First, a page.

LeMel worldwide WB music prexy

Studio extends tuner pic pact

Warner Bros. music chief Gary LeMel has been upped to worldwide prexy of the studio’s music arm, according to insiders.

LeMel also becomes CEO of Warner-Sunset Records, the soundtrack label bowed as an outlet for tunes placed into WB films by LeMel’s team. He was previously the label’s prexy.

According to insiders, LeMel recently inked a new multiyear, multimillion-dollar pact with the studio — one which will keep the industry vet at the studio well into the next century.

LeMel’s deal with the studio to produce music-driven pics, such as last year’s “Why Do Fools Fall in Love: The Frankie Lymon Story,” was also extended. He has several films in various stages of development.

Under LeMel’s guidance, the studio has earned widespread industry kudos for its groundbreaking use of music in films since the early ’80s. WB’s strategy has since been emulated by other studios.


Warner-Sunset is home to record-breaking hit soundtracks to “City of Angels” (the sixth bestselling disc of 1998) and “Space Jam,” both of which have been certified north of 6 million units.

LeMel, who joined the studio in 1986, recently helped steer music into the films “Wild Wild West” and “Eyes Wide Shut,” as well as the upcoming “Three Kings,” starring George Clooney, Mark Wahlberg and Ice Cube, which boasts tracks by U2 and the Beach Boys.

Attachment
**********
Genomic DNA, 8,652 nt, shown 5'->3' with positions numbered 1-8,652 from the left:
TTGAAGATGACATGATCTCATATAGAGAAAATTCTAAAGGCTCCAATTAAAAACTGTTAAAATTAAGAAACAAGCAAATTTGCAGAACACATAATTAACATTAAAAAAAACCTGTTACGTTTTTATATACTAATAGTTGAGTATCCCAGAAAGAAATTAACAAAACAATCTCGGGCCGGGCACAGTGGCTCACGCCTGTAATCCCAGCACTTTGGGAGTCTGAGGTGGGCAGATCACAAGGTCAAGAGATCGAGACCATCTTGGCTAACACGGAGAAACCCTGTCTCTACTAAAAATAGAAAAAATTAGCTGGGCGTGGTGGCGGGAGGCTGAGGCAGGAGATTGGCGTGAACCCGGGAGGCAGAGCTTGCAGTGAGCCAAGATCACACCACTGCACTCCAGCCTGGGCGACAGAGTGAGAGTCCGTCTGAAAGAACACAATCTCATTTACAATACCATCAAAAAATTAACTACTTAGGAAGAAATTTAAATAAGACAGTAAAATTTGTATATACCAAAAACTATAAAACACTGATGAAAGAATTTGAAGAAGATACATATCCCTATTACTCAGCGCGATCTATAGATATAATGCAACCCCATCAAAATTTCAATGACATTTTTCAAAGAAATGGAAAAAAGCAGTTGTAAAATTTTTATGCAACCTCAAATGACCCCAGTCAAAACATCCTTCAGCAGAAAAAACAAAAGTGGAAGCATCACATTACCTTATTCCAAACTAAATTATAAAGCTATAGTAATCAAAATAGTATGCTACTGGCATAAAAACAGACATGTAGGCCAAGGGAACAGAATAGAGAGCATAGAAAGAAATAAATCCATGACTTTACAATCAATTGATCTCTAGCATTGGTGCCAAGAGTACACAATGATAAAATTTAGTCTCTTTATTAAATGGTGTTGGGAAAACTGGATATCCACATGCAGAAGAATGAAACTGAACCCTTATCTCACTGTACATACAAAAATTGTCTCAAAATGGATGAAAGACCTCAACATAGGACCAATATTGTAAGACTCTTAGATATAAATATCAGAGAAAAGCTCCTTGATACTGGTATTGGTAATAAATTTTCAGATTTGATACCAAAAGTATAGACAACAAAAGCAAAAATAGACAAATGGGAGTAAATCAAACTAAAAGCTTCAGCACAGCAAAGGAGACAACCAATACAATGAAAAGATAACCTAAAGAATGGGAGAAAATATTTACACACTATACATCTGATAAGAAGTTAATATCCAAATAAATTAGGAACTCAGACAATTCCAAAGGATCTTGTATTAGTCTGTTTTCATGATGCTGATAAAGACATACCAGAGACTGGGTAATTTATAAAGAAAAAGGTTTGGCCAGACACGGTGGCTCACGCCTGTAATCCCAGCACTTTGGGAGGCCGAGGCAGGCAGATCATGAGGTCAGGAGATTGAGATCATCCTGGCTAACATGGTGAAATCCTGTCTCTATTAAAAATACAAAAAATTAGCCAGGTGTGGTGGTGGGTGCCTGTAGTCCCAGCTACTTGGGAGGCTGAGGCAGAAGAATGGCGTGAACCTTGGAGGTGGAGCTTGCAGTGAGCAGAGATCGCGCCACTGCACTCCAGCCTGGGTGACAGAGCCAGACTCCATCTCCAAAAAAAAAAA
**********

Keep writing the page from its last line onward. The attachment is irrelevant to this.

LeMel is also known as an accomplished jazz artist. His recently released Atlantic Records album “Moonlighting,” his first disc in five years, is a tribute to Bobby Darin. It also boasts a perf with Paula Cole on the classic “Call Me Irresponsible.”

Under LeMel, the studio has bowed a number of top soundtracks, including “The Big Chill” and, more recently, “Analyze This” and “The Matrix, which has topped 1 million units.

But the studio’s biggest success story is “The Bodyguard.” The music placed in the film spawned the industry’s top-selling soundtrack at 16 million units, according to the certifications by the Recording Industry Assn. of America.

The impressive number of successful albums — often on record labels outside the Warner family — gave rise over three years ago to the Warner-Sunset label, which gave LeMel and soundtrack vet Danny Bramson a venue for the songs the pair placed in the studio’s films.